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  Choosing A Tax Preparer                                                             

What To Look For In A Tax Preparer

There is a slew of large na​tionwide retail tax outlets who promise fast turn-around times by professional tax preparers. Some offer guarantees knowing full well that in most cases they are able to shift liability back to the client and escape them. Have you ever investigated the qualifications of their so called pros? The turnover rate at many of these retail offices is so high that every year over 50% of their employees are brand new, many only learning about taxes for their first time ever. Once employed, most only have cursory knowledge of Canada's tax laws since these retail outlets have a larger focus on teaching them speed and data input. In fact, the majority of the tax preparers hired by these retail outlets have no real formal credentials at all (see below).

Do your research before selecting a tax preparer or some of the deductions and credits that you are eligible for may be overlooked, or you may get hit with fines, fees and interest for missing required information or entering inapproriate deductions. The Better Business Bureau cautions against tax preparers who claim that they can obtain larger refunds than other preparers. If your return is prepared correctly, every preparer should derive similar numbers.

The Better Business Bureau reminds taxpayers that they are legally responsible for what is on their own tax return, regardless of who prepared it for them. Therefore, it is important to know the background of the individual preparer as well as their qualifications.

Look for Credentials. Ideally, your tax preparer should be either a Certified Financial Planner, a Chartered Professional Accountant or a Tax Attorney. These individuals know what questions to ask clients and how to "probe" in order to find out relevant information that you may not have considered. They also know how to "integrate" your tax situation with many aspects of your financial life in order to advise and help plan your finances and obtain the best strategy for you. Be sure to find out if the preparer is affiliated with a professional organization that provides or requires members to pursue continuing education and which hold them accountable to a code of ethics.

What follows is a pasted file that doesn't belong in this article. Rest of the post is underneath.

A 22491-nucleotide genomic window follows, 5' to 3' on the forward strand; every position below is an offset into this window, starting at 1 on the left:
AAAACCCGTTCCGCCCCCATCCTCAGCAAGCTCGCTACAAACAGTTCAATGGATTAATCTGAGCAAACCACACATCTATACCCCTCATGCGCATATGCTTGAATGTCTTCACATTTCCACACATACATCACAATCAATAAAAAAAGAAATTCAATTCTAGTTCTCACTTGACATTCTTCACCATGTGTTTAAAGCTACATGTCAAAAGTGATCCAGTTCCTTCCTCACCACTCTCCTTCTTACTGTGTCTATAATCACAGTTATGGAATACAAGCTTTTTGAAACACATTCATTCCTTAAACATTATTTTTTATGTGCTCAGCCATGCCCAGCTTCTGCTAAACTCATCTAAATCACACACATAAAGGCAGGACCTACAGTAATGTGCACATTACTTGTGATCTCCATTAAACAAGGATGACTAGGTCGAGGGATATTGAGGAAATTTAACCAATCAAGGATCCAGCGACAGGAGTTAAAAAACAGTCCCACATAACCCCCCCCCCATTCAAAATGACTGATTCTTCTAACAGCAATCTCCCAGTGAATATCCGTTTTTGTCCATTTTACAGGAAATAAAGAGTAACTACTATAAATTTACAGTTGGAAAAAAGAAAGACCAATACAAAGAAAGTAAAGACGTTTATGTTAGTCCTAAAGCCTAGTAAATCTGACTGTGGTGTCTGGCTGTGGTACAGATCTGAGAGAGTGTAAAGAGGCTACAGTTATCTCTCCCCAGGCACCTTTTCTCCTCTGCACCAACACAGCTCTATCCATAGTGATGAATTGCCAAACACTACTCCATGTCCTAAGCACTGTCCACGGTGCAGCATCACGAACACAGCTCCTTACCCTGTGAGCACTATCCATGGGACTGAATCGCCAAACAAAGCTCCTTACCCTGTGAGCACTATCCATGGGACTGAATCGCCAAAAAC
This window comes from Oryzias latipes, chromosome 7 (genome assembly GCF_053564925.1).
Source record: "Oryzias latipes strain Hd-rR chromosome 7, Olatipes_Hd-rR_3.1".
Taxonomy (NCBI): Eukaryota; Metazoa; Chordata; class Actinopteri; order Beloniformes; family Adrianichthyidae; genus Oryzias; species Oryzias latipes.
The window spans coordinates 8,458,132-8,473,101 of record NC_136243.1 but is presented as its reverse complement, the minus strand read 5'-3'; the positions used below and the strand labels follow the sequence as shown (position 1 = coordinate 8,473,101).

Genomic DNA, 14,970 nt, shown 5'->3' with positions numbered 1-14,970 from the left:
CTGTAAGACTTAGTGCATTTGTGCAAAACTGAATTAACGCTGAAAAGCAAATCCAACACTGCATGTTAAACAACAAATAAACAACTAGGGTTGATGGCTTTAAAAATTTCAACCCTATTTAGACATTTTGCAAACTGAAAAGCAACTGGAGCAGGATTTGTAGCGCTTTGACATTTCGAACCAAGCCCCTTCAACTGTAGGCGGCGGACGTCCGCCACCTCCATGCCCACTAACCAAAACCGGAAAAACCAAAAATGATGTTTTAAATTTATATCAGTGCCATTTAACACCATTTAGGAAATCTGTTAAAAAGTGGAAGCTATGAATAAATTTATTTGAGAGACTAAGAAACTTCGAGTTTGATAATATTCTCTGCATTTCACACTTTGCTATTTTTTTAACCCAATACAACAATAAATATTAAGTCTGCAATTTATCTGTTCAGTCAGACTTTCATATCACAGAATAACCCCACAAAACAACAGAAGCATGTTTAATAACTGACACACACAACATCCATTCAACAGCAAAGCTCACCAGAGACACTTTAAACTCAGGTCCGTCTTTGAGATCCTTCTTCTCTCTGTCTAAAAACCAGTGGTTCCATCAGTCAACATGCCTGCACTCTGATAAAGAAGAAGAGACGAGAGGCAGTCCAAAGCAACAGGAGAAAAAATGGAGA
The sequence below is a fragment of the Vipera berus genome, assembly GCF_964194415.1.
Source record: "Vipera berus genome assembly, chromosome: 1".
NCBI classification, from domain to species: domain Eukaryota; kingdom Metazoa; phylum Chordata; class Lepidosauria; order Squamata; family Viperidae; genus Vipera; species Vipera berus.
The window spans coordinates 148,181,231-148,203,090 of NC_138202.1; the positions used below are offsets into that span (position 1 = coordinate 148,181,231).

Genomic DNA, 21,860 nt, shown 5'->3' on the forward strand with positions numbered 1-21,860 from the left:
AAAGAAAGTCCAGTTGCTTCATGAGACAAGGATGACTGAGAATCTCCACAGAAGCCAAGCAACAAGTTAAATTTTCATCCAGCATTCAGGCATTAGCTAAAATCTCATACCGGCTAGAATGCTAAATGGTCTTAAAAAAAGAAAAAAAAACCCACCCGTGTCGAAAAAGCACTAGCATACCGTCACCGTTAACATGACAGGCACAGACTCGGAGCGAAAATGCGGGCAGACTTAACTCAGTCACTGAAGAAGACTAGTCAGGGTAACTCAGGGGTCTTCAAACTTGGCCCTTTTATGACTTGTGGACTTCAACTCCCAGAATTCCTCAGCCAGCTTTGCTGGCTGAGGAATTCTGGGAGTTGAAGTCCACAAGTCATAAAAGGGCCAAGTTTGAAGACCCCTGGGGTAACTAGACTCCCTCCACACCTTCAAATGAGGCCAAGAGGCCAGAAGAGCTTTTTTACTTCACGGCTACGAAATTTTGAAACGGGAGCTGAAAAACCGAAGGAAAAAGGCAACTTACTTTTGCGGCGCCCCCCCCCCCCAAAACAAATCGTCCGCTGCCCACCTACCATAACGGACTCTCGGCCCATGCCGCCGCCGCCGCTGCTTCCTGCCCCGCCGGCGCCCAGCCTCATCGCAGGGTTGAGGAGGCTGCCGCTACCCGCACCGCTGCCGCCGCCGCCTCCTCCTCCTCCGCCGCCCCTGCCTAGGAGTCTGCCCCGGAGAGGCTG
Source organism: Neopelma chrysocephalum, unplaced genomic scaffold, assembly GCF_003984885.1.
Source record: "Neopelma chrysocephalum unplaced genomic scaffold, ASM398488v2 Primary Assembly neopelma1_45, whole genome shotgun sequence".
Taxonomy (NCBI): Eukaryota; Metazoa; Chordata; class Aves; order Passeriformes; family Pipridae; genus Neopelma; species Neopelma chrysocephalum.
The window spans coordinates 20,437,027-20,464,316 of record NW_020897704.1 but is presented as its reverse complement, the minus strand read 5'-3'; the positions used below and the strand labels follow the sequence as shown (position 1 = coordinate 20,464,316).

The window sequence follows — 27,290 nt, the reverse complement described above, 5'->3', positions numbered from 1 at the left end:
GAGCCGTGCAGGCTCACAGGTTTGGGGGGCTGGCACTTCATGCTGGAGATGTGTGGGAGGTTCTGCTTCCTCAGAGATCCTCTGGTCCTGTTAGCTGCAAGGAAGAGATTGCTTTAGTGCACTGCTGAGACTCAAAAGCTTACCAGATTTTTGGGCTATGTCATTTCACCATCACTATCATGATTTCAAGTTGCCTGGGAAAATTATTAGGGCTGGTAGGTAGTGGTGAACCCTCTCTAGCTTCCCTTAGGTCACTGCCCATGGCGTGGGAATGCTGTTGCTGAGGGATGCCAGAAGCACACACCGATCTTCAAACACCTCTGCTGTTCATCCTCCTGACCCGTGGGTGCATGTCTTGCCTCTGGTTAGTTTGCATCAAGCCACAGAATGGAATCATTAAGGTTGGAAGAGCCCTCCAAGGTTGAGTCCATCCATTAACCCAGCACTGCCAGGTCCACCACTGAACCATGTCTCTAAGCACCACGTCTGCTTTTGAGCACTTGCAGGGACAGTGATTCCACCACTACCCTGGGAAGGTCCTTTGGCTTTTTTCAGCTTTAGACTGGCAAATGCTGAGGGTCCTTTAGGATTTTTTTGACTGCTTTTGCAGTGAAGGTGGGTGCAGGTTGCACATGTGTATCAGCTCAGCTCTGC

Investigate whether the preparer has any questionable history with their member organizations. Member websites publish any disciplinary measures that have been taken against a preparer. Remember, do not deal with a preparer who is not a member of an overseeing body. Should they make an error on your return that would normally result in disciplinary action from a member overseeing body, you will have no method of recourse.

Be wary of any tax return preparation service that promises larger refunds than the competition . . . and be wary of any company that bases their fees on a percentage of your refund (with the exception of government regulated cashback services).

Think about year round accessibility and availabiliy. Over 40% of electronically filed tax returns require some sort of follow-up action. Be sure that you are able to access your tax advisor should you require assistance after your return has been filed. Many large firms offer follow-up assistance, but this is often done by a clerk who has little knowledge of your tax situation after the tax season is over. A tax preparer who has seen you year-after-year and who is available year round will be able to provide you with more knowledgeable and personal service.


A CFP is required to obtain and maintain minimum standards by their member organization, the Financial Planners Standards Council of Canada. A CFP professional is trained to develop, implement and monitor comprehensive financial plans for individuals and their families. They have the skill to objectively assess their client's current financial status, identify problem areas, and recommend appropriate solutions. These professionals have demonstrated expertise in multiple areas of financial planning including income tax and estate tax, investment planning, risk management, and retirement planning.

A CPA is a professional accountant licensed by the province. CPAs are highly trained in corporate and business accounting, audit, forensics and business consulting. Some CPAs also specialize as a Professional Financial Planner.

Tax Preparers as an occupation are not regulated by any official body. Some are less trained than others. Therfore, a general rule of thumb is to insist on someone who has a minimum of three years experience having completed at least 900 tax returns.

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